Chicago prosecutor dropping R. Kelly sex abuse charges kostenlos streamen | dailyme

Chicago prosecutor dropping R. Kelly sex abuse charges

A Chicago prosecutor said Monday that she's dropping sex-abuse charges against singer R. Kelly following federal convictions in two courts that should guarantee the disgraced R&B star will be locked up for decades.Cook County State's Attorney Kim Foxx announced the decision a day ahead of a hearing related to state charges accusing him of sexually abusing four people, three of whom were minors. She said she would ask a judge to dismiss the indictments Tuesday.Foxx, who in 2019 had pleaded with women and girls to come forward so she could pursue charges against Kelly, acknowledged that the decision may be disappointing to his accusers.Mr. Kelly is potentially looking at the possibility of never walking out of prison again for the crimes that he's committed," the prosecutor said, referring to his federal convictions. While today's cases are no longer being pursued, we believe justice has been served.Since Kelly was indicted in Cook County in 2019, federal juries in Chicago and New York have convicted him of a raft of crimes, including child pornography, enticement, racketeering and sex trafficking related to allegations that he victimized women and girls.Kelly, born Robert Sylvester Kelly, is serving a 30-year prison sentence in the New York case and awaits sentencing on Feb. 23 in Chicago federal court. He is appealing those convictions. Based on the New York sentence alone, the 56-year-old wont be eligible for release until he is around 80.SEE MORE: R. Kelly sentenced to 30 years in sex trafficking caseFoxx said she reached out to Kellys lawyer two weeks ago to indicate that charges might be dropped. She also spoke to the women whose allegations were at the heart of the case.Foxx expressed praise for the "courage it took for them to come forward."Kelly's attorney, Jennifer Bonjean, said she was pleased with the prosecution's decision to drop charges.He only has one life to give. So I don't know how many sentences upon sentences would satisfy people, Bonjean said.Lanita Carter, who said she was sexually assaulted by R. Kelly in February 2003, said she was extremely disappointed" with the news.I have spent nearly 20 years hoping that my abuser would be brought to justice for what he did to me. With todays announcement, all hope of justice for my case is gone," Carter said, adding that she trusted Foxx and her office with her story and has spent four years steeling herself to face Kelly to no avail.Justice has been denied for me," she said.Prosecutors sometimes choose to go ahead with more trials out of a concern that convictions elsewhere could be reversed during appeals. They see an opportunity for additional convictions as insurance.We didnt do a monetary cost-benefit analysis, Foxx said, adding, however, that resources spent on a trial now could instead be used in advocacy for other survivors of sexual abuse.Another sexual misconduct case is pending in Hennepin County, Minnesota, where the Grammy Award winner faces solicitation charges. That case, too, has been on hold while the federal cases played out. Minnesota prosecutors havent said whether they still intend to take Kelly to trial.SEE MORE: Woman describes frequent sex with R. Kelly before she was 18Known for his smash hit I Believe I Can Fly and for sex-infused songs such as Bump n Grind, Kelly sold millions of albums even after allegations about his abuse of young girls began circulating publicly in the 1990s. He beat child pornography charges in Chicago in 2008, when a jury acquitted him.Widespread outrage over Kellys sexual misconduct didnt emerge until the #MeToo reckoning and the release of the Lifetime docuseries Surviving R. Kelly" in early 2019.Foxx announced the Cook County charges months before the federal cases in New York and Chicago. Foxx's office alleged he repeatedly sought out girls for sex, including one he encountered at her 16th birthday party and another who met Kelly while he was on trial in 2008.Federal prosecutors in New York told jurors at his 2021 trial that Kelly used his entourage of managers and aides to meet girls and keep them obedient, an operation that prosecutors said amounted to a criminal enterprise.Last year, prosecutors at Kelly's federal trial in Chicago portrayed him as a master manipulator who used his fame and wealth to reel in star-struck fans, some of them minors, to sexually abuse then discard them. Four accusers testified.While prosecutors in that case won convictions on six of the 13 counts against him in that case, the government lost the marquee count that Kelly and his then-business manager successfully rigged his 2008 child pornography trial.Additional reporting by The Associated Press.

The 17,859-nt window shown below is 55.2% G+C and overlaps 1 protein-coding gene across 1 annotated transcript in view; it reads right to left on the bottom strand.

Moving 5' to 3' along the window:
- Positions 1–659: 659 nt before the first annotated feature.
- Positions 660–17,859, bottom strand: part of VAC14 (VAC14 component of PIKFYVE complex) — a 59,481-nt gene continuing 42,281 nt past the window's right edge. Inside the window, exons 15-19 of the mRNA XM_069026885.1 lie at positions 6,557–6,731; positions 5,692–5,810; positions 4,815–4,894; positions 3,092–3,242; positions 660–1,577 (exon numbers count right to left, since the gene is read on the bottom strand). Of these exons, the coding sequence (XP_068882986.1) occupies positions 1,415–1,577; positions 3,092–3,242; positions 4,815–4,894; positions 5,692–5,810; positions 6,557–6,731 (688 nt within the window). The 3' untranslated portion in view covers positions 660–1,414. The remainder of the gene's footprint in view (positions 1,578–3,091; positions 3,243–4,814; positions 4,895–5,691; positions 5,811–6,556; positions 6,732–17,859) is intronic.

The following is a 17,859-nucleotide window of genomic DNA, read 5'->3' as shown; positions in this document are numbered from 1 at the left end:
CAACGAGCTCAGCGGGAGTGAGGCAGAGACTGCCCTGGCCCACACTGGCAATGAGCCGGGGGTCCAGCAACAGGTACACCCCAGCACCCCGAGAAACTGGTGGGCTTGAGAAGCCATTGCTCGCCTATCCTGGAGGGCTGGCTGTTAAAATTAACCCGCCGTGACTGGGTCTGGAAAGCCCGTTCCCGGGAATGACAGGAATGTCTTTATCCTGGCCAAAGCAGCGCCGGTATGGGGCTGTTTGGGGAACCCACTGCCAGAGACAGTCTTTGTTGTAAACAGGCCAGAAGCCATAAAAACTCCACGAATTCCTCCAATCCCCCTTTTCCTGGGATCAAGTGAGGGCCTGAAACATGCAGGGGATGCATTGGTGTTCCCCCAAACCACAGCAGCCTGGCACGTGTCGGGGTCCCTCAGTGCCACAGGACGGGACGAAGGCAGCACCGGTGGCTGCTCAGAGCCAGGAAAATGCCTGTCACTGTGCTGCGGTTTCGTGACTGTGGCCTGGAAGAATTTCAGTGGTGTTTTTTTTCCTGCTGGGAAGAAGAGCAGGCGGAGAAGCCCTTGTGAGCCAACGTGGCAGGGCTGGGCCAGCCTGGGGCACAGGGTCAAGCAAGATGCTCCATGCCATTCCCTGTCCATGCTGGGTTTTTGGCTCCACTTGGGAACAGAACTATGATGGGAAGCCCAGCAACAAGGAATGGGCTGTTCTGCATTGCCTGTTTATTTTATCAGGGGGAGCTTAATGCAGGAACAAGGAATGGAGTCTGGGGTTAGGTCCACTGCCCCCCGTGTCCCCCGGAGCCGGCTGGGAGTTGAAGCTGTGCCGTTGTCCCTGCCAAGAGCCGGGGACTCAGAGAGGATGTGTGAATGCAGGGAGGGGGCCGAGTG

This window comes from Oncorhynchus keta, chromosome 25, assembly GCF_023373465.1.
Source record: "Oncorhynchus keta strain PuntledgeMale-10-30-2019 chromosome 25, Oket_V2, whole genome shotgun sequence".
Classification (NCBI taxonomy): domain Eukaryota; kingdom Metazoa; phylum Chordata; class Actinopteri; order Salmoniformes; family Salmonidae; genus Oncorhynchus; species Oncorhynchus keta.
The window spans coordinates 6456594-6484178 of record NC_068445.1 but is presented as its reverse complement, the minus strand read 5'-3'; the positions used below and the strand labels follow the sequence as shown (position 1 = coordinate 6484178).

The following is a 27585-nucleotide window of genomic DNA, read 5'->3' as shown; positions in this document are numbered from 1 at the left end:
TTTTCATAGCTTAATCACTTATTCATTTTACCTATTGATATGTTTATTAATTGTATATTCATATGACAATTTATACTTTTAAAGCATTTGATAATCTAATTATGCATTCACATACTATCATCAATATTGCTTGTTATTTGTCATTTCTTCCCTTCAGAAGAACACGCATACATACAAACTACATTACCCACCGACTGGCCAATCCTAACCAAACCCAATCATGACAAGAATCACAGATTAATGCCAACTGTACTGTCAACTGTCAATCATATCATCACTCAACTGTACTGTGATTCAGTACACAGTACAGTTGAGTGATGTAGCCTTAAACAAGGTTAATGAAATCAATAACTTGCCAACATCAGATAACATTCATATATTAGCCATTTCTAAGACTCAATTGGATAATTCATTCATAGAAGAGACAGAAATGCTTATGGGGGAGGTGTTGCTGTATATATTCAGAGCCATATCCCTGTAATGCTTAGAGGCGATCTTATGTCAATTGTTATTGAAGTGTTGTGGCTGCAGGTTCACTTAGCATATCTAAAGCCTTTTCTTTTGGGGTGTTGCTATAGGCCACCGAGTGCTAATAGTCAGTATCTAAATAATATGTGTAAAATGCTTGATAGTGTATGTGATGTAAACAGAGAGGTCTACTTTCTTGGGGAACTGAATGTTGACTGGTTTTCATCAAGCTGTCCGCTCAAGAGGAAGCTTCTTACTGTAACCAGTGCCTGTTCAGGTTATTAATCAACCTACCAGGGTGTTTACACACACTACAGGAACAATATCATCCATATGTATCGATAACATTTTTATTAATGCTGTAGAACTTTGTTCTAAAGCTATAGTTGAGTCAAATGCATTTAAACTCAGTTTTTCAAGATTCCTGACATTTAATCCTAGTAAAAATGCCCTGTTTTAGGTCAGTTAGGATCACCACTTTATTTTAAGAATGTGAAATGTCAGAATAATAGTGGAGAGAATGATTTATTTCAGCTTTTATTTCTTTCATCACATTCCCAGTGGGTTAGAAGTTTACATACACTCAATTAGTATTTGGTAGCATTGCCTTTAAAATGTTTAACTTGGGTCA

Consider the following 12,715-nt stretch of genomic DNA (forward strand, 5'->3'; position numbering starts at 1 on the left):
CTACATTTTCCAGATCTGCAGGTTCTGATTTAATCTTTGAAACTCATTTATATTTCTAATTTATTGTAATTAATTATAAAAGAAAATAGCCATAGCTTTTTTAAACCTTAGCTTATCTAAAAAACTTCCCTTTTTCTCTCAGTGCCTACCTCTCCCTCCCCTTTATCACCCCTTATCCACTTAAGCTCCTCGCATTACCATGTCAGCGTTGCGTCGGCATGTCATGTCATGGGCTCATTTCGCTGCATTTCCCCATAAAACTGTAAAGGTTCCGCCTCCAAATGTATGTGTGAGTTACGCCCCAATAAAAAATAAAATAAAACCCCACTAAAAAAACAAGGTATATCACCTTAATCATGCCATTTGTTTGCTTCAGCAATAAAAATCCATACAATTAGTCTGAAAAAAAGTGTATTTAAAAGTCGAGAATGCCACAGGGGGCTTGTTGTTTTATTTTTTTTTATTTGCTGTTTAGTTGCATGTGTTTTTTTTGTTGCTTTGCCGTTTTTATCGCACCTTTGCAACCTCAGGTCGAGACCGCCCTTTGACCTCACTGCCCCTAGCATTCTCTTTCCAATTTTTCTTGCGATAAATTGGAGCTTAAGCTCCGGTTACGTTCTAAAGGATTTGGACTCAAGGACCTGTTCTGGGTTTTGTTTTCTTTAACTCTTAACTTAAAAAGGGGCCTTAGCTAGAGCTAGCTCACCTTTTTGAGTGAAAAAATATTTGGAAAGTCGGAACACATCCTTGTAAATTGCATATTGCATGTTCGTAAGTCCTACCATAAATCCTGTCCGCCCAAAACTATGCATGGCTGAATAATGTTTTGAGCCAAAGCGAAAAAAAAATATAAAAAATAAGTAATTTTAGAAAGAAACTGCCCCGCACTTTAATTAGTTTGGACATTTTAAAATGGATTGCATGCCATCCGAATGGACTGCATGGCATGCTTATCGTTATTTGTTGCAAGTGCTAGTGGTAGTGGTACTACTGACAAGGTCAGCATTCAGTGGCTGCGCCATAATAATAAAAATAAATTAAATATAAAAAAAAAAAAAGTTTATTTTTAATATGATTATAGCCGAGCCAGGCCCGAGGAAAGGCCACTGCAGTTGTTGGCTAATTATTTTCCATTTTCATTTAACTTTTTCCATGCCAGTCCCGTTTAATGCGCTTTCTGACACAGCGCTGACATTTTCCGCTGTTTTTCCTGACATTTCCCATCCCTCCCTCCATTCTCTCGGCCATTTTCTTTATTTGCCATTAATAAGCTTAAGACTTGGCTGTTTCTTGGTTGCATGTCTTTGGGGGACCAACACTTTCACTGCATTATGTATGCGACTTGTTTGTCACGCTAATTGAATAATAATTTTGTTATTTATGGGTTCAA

New York City migrants refuse relocating, say new center is 'inhumane' kostenlos streamen | dailyme

New York City migrants refuse relocating, say new center is 'inhumane'